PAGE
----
- Susan EastonSusan EastonProfessor of Law, Brunel University
- and Christine PiperChristine PiperEmeritus Professor of Law, Brunel University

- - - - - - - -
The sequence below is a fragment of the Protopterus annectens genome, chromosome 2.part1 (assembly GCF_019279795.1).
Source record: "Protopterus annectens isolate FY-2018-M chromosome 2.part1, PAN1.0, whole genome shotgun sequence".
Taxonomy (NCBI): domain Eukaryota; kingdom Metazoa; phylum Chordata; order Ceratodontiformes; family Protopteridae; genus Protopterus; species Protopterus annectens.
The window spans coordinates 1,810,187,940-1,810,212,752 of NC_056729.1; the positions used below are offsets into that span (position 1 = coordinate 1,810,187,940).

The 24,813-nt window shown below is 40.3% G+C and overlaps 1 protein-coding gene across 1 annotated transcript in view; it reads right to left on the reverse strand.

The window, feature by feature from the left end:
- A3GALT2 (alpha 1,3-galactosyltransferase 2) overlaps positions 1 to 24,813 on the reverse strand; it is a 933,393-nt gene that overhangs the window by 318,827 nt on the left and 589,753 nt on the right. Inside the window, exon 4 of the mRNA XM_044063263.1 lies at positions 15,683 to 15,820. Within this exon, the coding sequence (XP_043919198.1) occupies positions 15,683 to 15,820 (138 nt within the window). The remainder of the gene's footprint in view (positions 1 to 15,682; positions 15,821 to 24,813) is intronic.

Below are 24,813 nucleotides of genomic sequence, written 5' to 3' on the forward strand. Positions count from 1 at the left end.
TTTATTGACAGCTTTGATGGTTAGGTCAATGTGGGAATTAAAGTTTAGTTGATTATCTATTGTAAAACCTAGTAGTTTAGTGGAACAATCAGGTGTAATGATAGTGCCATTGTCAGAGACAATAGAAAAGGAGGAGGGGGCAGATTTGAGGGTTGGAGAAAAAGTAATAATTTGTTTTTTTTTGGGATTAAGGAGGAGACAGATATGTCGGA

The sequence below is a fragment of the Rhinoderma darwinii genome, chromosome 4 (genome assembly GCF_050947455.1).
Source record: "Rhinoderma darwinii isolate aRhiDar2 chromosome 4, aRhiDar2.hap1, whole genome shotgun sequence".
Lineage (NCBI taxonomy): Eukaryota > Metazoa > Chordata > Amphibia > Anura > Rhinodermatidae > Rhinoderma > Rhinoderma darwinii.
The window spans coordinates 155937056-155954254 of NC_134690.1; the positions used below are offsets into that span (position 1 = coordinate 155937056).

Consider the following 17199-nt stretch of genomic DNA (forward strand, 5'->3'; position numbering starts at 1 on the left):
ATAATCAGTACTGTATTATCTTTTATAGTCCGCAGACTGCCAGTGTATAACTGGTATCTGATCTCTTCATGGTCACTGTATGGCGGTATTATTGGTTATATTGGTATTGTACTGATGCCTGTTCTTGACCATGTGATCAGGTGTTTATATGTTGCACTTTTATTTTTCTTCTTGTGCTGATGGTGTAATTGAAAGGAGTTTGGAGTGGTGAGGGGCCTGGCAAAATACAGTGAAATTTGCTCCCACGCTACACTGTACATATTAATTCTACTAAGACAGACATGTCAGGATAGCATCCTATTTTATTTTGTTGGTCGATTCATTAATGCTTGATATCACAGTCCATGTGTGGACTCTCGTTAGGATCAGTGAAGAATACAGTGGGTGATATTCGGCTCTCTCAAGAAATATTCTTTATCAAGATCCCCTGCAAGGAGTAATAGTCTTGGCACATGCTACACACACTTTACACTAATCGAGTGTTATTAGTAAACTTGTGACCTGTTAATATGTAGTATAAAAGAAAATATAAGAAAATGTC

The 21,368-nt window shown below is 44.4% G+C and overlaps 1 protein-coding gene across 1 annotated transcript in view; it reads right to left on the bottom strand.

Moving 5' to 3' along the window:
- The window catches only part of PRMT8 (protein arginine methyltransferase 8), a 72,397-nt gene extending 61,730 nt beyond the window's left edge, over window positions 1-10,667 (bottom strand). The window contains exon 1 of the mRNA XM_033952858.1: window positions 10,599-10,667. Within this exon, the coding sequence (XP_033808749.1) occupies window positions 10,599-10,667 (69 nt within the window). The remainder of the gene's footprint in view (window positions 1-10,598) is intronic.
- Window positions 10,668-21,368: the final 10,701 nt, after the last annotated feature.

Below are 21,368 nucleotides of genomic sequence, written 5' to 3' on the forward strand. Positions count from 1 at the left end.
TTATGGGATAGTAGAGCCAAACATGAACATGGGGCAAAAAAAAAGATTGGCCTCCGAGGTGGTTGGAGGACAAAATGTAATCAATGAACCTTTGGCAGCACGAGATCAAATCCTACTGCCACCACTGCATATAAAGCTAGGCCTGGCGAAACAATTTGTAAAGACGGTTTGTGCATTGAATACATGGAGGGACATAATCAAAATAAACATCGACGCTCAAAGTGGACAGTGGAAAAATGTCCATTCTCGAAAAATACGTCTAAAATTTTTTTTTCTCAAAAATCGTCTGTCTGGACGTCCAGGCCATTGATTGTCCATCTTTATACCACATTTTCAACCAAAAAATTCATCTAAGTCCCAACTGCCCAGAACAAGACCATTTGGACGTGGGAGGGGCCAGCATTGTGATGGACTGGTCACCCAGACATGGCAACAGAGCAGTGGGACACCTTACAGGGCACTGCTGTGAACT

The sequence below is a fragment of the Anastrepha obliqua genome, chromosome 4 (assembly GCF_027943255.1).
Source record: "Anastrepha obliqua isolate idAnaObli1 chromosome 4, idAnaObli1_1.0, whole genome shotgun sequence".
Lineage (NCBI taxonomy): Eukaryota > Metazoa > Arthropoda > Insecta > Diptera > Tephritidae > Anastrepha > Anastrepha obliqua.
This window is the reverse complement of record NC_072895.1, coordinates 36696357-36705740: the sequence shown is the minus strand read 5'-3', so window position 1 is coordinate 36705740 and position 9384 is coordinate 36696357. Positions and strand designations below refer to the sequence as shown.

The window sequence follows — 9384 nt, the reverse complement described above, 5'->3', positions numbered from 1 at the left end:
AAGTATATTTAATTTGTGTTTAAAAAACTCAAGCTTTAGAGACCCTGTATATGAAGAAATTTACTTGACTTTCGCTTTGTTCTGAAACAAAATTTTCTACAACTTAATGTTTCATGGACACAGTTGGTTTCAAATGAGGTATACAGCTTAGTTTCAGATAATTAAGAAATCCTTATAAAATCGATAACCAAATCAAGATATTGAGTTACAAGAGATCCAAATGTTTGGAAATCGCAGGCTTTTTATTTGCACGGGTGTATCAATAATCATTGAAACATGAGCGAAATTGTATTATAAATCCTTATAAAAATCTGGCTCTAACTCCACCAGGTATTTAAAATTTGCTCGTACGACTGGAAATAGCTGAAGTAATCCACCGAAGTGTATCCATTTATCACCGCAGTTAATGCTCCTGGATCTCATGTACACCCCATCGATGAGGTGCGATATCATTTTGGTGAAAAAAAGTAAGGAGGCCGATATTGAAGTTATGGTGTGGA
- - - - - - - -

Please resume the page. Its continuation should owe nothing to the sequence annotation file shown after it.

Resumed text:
This chapter examines the ways in which sentencing discretion is limited: a sentencing system in which there were no controls on how the judge or magistrate came to a decision on sentence would not be a principled system and could lead to injustice in individual cases. This chapter, therefore, examines the ways in which sentencing discretion is constrained, not only through law and guidance but also through the use of a justificatory principle as a constraint. In particular, it reviews the development of new forms of sentencing guidance, notably the definitive guidelines produced by the Sentencing Council, and discusses in detail the importance of a retributivist rationale. It explains classical retributivism, with a focus on Kant and Hegel, as well as modern retributivism.